As the world’s most “international” river, the Danube is also exposed to a diversity of influences. Agricultural and industrial use, energy recovery and municipal (waste) water management practices, together with flood control and navigation works, have negatively impacted and partly changed the inherent characteristics of the watercourse; to what extent and in what river sections long remained unknown.
This began to change in 1996, when 12 Danube riparian states agreed to set up the Trans- National Monitoring Network, a compilation of basic data on the water quality of the entire Danube and its tributaries. To implement the objectives of the EU Water Framework Directive (WFD), however, a more holistic compilation of river basin data is needed. Especially biological data, data on priority substances and data required for drawing up the national river basin management plans and the supranational plan have been found to be incomplete.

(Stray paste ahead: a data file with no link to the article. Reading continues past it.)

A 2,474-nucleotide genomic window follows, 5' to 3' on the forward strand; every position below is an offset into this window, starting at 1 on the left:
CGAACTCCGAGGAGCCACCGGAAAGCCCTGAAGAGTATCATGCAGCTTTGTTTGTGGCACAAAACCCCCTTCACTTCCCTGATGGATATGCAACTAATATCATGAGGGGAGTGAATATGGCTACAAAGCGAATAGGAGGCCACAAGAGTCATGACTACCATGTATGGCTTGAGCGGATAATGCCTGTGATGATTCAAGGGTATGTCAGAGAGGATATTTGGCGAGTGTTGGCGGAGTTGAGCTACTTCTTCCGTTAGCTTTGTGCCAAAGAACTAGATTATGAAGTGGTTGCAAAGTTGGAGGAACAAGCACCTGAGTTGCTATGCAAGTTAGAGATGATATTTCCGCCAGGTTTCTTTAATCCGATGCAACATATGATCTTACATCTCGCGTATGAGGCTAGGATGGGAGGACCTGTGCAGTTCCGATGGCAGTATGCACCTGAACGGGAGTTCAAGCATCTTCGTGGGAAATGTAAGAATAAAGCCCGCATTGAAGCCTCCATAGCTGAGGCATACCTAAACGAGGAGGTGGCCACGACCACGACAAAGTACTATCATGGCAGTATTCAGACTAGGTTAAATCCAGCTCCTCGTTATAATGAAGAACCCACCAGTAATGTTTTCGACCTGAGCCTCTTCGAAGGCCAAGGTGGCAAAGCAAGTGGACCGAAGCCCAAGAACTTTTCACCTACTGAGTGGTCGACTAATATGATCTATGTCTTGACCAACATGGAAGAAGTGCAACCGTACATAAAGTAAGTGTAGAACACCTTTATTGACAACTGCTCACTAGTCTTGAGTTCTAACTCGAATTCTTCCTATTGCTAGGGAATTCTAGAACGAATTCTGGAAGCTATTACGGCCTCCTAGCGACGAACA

The first step towards data completion was taken in 2001, when the International Commission for the Protection of the Danube River (ICPDR) launched the first Joint Danube Survey (JDS 1). An international expert team navigated the Danube from its source 2,600 km downstream to the Black Sea and collected valuable data material.
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